Look at your floor,.
then call Mickey
Now carryil4 Mirage Wood Floors
by Phillis Gershator, with illustrations
by Alexa Ginsburg. Copyright 2004,
published by the Jewish Publication
ing quite so
nice as being
held in your
- Wise... and
Not So Wise
is the perfect book for doing just that.
This is a collection of stories the
author, Phillis Gershator, first heard
from her late father-in-law, a rabbi. All
are based on midrashic or talmudic
tales, and so each offers a lesson of
sorts. They also contain bits of magic
(like a flying loaf of bread), curious
angels, a lot of silliness and plenty of
Though most Jewish families are
familiar with folktales, Wise ... and Not
So Wise features at least one story, or -
retelling of a story, that you probably
haven't heard. It's nice, too, that the les-
sons don't really hit you over the head
in an obtrusive fashion. Chances are
you'll see them coming, but they're still
subtle enough to be enjoyable.
Consider, for example, the story of
two "wise men" of Athens who meet up
with an ugly rabbi. "Is this the famouss
wise man of Jerusalem?" they wonder.
So they ask him a series of ridiculous
questions, to "test his so-called wis-
dom." They bring two eggs and want
to know if the rabbi can tell the color
of the chicken from which the eggs
came. They inquire as to whether the
rabbi can advise them on how to stop
salt from spoiling. They ask how to
build a house in the middle of the sky.
Then they ask, "Can you tell us what is
truly important in life?"
The rabbi responds: "Friends are
truly important, so make a good friend.
You can ask as many questions of a
friend as you like and stay up a thou-
sand nights together discussing the
At the end of each story, the author
provides brief information about the
source for her material, about the real-
life figures who inspired the tale and
asks questions young readers will love
Editor's Note: Jewish Stars:
Recommended books with Jewish
themes for schools and libraries, is now
available on the Web site of the
Association of the Jewish Libraries. It is
free for downloading at
www.jewishlibraries.org. This new,
annotated bibliography will enable
teachers, librarians and parents to iden-
tify recommended books that will help
children learn about the Jewish religion,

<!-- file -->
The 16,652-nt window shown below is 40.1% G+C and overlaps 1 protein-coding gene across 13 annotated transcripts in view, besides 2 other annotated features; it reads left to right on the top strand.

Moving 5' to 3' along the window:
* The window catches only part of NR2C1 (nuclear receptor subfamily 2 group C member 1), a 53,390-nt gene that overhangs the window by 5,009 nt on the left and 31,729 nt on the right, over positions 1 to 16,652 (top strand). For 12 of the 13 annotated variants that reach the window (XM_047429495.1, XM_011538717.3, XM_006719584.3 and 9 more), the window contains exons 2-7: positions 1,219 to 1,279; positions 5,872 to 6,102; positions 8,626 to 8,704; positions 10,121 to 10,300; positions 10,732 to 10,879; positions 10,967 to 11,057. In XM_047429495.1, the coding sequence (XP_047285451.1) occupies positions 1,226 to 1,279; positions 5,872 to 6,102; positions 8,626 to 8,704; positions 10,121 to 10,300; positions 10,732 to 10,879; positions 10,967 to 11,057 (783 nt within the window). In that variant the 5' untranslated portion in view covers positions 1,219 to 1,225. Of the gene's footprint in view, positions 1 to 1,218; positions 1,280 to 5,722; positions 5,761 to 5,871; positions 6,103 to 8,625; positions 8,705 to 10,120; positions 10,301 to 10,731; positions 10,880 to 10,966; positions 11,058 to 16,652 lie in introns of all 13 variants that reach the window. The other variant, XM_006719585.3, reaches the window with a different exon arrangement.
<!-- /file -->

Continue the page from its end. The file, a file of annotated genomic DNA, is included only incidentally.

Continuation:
culture and history, as well as about
Israel and contemporary Jewish life.
The 29-page bibliography includes
more than 200 titles and is organized
by topic: Basic Judaism and Other
Religions; Jewish Biographies;
Contemporary Jewish Life; Jewish
Folklore; Jewish History; Jewish
Holidays; Israel; Jewish Life Cycle
Events; and World War II and the
Holocaust. Each topic is divided by age
level; and a list of Web resources,
review publications, conferences and
other resources is included.
The editors plan to update the bibli-
ography annually with new titles, as
well as other additions or corrections.
The Jewish Stars bibliography is edited
by Rachel Kamin, director of the
Temple Israel Libraries and Media
Center in West Bloomfield.
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nt (51- reet
I Can't Believe
A British caviar. Bottled water from
Norway. A digestive aid from Germany.
What's the connection? They're all
Have you ever come across an unusu-
al food item that's kosher? Something
imported, perhaps, or manufactured in
some small town in Idaho? Or maybe
you've just learned that your favorite,
but little-known, kosher cookie from
childhood is still being produced?
If so, AppleTree wants to know about
it for a future story.
Please write and tell us all about your
discovery. Include with your letter:
#1) The name of the product
#2) Where it can be purchased
#3) How you discovered the item
#4) Your name, complete address and
#5) A photo of you with the product,
#6) -Your critique of this food/drink.
Is it tasty, just so-so, pretty awful?
All items must have some kind of
If you're unclear, e-mail
eapplebaum@thejewishnews for infor-
Orchard Lake Rd. South of Lone Pine Rd.
West Bloomfield, Michigan